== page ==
Social Media

Social media round-up: June 2016

It never rains but it pours in the big bad world of social media, and June was the social media equivalent of the East Coast Low Australia had experienced earlier this month, making this monthly round-up the largest I have ever produced …

It was also the month which demonstrated the seemingly unstoppable growth of social media, with Instagram passing the illustrious 500 million users mark, with more than 80% of its users living outside the United States.

This month I begin with the stories of criminal allegations against a teacher on Facebook countered by an Australian school principal invoking the Inclosed Lands Protection Act 1901 (NSW), proposed changes to revenge porn laws in the UK, two Australian men pleading guilty under The Criminal Code over online abuse and harassment in potentially landmark cases, social media companies opposing a lawsuit by a rape victim, a US lawsuit accusing Facebook, Twitter, and Google permitting Islamic extremists to use their platforms to spread propaganda, raise funds, and attract recruits, how social media companies are trying to fight back against such propaganda, a lesson in why it is so important that you secure your social media accounts, and how Daesh was hacked.

I look at the issue of free speech, or a lack thereof, in Russia, the good, the bad and the ugly of social media responses to the Orlando massacre, examples of online harassment, including the ongoing racist taunting of Adam Goodes, the attempted fat-shaming of Meshel Laurie, and the anti-Semitic Google Chrome extension, and the unique case of a genuinely humorous, and arguably harmless, ‘trolling’ of Telstra by a customer on Facebook.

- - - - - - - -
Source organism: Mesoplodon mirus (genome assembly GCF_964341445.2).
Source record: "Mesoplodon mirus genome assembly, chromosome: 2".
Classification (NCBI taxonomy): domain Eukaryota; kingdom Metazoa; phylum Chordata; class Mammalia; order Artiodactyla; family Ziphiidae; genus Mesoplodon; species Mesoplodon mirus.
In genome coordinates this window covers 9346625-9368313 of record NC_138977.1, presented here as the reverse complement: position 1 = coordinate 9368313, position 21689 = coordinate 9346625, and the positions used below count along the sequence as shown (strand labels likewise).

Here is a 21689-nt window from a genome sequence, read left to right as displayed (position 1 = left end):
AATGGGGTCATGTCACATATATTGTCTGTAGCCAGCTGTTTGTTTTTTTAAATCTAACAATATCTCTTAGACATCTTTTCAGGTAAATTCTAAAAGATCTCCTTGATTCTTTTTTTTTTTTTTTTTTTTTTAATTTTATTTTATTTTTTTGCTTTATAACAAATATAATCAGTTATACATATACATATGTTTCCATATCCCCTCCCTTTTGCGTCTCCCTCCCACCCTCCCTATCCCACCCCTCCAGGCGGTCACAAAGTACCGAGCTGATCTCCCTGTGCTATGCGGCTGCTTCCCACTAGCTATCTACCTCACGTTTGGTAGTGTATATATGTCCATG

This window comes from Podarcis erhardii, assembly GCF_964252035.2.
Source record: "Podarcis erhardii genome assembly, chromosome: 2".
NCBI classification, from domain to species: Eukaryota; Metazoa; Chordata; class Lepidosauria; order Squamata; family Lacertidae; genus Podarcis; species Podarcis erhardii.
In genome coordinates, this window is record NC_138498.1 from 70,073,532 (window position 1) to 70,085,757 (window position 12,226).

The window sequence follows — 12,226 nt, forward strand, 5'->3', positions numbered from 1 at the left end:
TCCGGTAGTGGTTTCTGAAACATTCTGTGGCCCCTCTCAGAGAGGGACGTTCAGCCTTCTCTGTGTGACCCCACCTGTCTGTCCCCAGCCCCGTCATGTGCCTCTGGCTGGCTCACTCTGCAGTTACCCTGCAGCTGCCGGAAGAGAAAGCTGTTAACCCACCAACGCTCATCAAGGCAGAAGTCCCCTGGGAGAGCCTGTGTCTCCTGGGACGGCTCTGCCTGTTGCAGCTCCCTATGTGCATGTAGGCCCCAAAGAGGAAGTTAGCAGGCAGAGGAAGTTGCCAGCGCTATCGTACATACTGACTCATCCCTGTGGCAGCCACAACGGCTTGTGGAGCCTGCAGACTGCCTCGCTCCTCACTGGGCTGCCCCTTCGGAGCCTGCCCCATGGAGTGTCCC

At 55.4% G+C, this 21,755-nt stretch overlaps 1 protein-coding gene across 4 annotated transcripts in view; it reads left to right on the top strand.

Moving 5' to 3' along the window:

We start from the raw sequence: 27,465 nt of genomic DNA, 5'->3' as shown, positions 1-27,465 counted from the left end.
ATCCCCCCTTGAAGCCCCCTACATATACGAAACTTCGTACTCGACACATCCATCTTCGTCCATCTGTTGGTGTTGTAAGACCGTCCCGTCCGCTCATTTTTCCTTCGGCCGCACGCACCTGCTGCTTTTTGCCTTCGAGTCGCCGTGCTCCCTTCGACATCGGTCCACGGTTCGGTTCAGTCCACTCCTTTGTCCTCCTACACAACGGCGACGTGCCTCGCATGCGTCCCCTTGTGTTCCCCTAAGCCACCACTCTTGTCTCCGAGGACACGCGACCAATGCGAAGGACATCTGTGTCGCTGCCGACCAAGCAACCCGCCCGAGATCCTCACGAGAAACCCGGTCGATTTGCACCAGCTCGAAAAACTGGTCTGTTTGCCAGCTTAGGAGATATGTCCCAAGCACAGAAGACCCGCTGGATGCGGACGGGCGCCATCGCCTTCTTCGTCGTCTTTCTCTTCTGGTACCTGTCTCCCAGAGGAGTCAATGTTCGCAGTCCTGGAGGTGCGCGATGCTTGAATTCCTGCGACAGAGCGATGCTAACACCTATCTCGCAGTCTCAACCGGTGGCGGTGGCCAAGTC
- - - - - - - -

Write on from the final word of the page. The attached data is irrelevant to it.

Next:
Then I briefly review a recent Facebook defamation judgment handed down in the sum of $10,000 in the Magistrates Court of Queensland, and revisit the Twitter saga involving Angus Aitken, formerly of Bell Potter, and Paul Edwards of ANZ, which quickly progressed from a workplace issue to a potential defamation matter, although now it looks like the case may turn into a claim of misleading and deceptive conduct causing economic loss.

I also report on the European Union’s latest attempts to deal with hate speech online, and a sobering global youth poll conducted by UNICEF on online abuse.

I follow with a quick overview of a research paper, to be presented next month, which will bring into question the reliability of the current method used to implement the ‘right to be forgotten’ in the European Union, the continuing privacy adventures of Max Schrems, the US technology industry’s ongoing battle with the FBI, and stories of ‘SJW’ academics in strife.

I finish with a brief look at social media evidence in litigation in light of a recent paper delivered by the Chief Justice of New South Wales, and a US judgment that offers some guidance to judges about their own use of social media.

Related stories:
Social media round-up: May 2016
Social media round-up: April 2016
Social media round-up: March 2016

While it’s not strictly limited to social media issues, you might also like my brief overview of Mary Meeker’s 2016 internet trends report, published earlier this month.